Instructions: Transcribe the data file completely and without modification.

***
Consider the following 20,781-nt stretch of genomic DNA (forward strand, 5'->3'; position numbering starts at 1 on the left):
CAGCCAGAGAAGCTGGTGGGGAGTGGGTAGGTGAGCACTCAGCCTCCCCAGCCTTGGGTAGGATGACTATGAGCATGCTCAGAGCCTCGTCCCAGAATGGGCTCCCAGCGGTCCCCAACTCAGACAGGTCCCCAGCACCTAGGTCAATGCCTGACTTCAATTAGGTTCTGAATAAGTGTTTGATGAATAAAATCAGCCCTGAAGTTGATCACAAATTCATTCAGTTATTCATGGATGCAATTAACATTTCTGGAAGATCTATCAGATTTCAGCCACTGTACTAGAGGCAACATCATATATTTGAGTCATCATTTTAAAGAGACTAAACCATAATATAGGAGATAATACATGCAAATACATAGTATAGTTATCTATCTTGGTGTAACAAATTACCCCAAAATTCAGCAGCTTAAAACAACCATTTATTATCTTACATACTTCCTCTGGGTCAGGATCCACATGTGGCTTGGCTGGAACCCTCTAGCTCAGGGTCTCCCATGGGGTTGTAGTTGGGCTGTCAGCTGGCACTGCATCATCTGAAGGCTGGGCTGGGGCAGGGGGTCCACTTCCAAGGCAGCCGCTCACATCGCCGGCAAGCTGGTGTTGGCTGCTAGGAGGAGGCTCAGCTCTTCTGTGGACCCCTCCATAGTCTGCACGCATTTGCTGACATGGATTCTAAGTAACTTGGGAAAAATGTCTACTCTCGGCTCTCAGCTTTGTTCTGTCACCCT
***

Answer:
Consider the following 20,781-nt stretch of genomic DNA (forward strand, 5'->3'; position numbering starts at 1 on the left):
CAGCCAGAGAAGCTGGTGGGGAGTGGGTAGGTGAGCACTCAGCCTCCCCAGCCTTGGGTAGGATGACTATGAGCATGCTCAGAGCCTCGTCCCAGAATGGGCTCCCAGCGGTCCCCAACTCAGACAGGTCCCCAGCACCTAGGTCAATGCCTGACTTCAATTAGGTTCTGAATAAGTGTTTGATGAATAAAATCAGCCCTGAAGTTGATCACAAATTCATTCAGTTATTCATGGATGCAATTAACATTTCTGGAAGATCTATCAGATTTCAGCCACTGTACTAGAGGCAACATCATATATTTGAGTCATCATTTTAAAGAGACTAAACCATAATATAGGAGATAATACATGCAAATACATAGTATAGTTATCTATCTTGGTGTAACAAATTACCCCAAAATTCAGCAGCTTAAAACAACCATTTATTATCTTACATACTTCCTCTGGGTCAGGATCCACATGTGGCTTGGCTGGAACCCTCTAGCTCAGGGTCTCCCATGGGGTTGTAGTTGGGCTGTCAGCTGGCACTGCATCATCTGAAGGCTGGGCTGGGGCAGGGGGTCCACTTCCAAGGCAGCCGCTCACATCGCCGGCAAGCTGGTGTTGGCTGCTAGGAGGAGGCTCAGCTCTTCTGTGGACCCCTCCATAGTCTGCACGCATTTGCTGACATGGATTCTAAGTAACTTGGGAAAAATGTCTACTCTCGGCTCTCAGCTTTGTTCTGTCACCCT